Sitting causes enzyme activity to drop by up to 90%. With inactive enzymes not capable of using fat for energy, harmful cholesterol rises and healthy cholesterol drops by 20%.

5). Depression increases.

If you are not depressed by sheer boredom of a job that makes you sit at a desk all day, the physical side effects of sitting will do it. When we sit, there is less blood flow in the body, and with less blood flowing, there are also fewer hormones circulating to the brain that we need to feel good, causing us to be more prone to depression.

6). Back and neck pain increase/Posture and spinal health decline. Chronic lower-back pain in women has increased times three since the nineties. As our hip flexors and hamstrings shorten and tighten from sitting, the muscles that support our spines become weak and stiff, resulting in poor posture, back pain, neck pain, and a general decline in spinal health.

7). Herniated disk risk increases.

With pressure from sitting on hips and spine, we are at risk for herniated disks. When spinal pressure causes a disk to come out of place, it creates a condition so painful that medication, and even surgery can be required, not to mention physical therapy.

8). Knee pain risk increases.

While back pain is often associated with sitting, we do not always think of knee pain being associated, but ninety degrees at the knees all day wreaks havoc too. It puts too much pressure on the knee caps that can cause swelling and force people to wear knee braces – just to sit at their desks all day.

9). Muscle mass decreases/muscle weakness increases.

Loss of major muscle mass is dangerous for our health. We need our muscles to retain proper body function and movement, and our muscles must stay strong for everything else to work. The gluteus maximums are named just that because they are some of the biggest muscles in the body and important to our well-being. The weakening of these muscles contributes to lower back pain and hip bursitis, among other problems.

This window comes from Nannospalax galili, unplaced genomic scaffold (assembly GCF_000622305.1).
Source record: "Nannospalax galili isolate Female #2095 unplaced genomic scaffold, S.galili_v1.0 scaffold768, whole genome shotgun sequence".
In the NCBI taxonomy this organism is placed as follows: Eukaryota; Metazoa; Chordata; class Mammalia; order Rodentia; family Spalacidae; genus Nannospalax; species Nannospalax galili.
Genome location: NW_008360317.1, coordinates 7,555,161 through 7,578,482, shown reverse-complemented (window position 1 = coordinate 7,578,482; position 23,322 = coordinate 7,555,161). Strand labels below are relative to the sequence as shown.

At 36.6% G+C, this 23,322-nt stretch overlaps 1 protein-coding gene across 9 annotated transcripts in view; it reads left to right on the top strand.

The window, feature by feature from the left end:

10). Arthritis risk increases/worsens.

A lack of movement contributes to a higher C-reactive protein. This triggers inflammatory disease, including rheumatoid arthritis. And for those who already have arthritis, lack of movement of the muscles and flexibility of the joints increases pain and further decreases flexibility.

11). Deep vein thrombosis risk increases.

Sitting for hours without moving puts us at risk of potentially deadly blood clots in our legs. This is why people are warned to not sit without getting up on long airplane flights, but you don’t have to be on a plane to suffer deep vein thrombosis and keel over dead, just sitting at your desk can do it.

12). Fatigue increases/vitality decreases. You may think that if you are not doing anything but sitting all day that you shouldn’t get tired, but fatigue is actually increased by inactivity. Our muscles are forced to hold our buttocks, necks, and shoulders in a fixed position that squeezes blood vessels in the muscles, thereby reducing the blood supply to those muscles, accelerating fatigue and making muscles prone to injury. So at the end of the workday at your desk – you are tired. You drive home (while sitting on your butt), you sit down for dinner, you sit on the couch to watch TV, you sleep, and you do it all over again, with no vitality to do anything else. Don’t let this be you.

13). Death rate increases/life span decreases. Sitting for more than 6 hours a day will kill you faster, on average, by 35% for women and 18% for men than compared to those who exercise and do not have sedentary jobs. Sitting all day and not exercising puts women at a 94% higher risk for premature death, and men at a 48% higher risk. Serious statistics for a serious problem. Get up off your butt, get exercising, and change up our sedentary lifestyle before you become part of that statistic.

Don’t let the modern-day desk sentence kill you. Take a stand.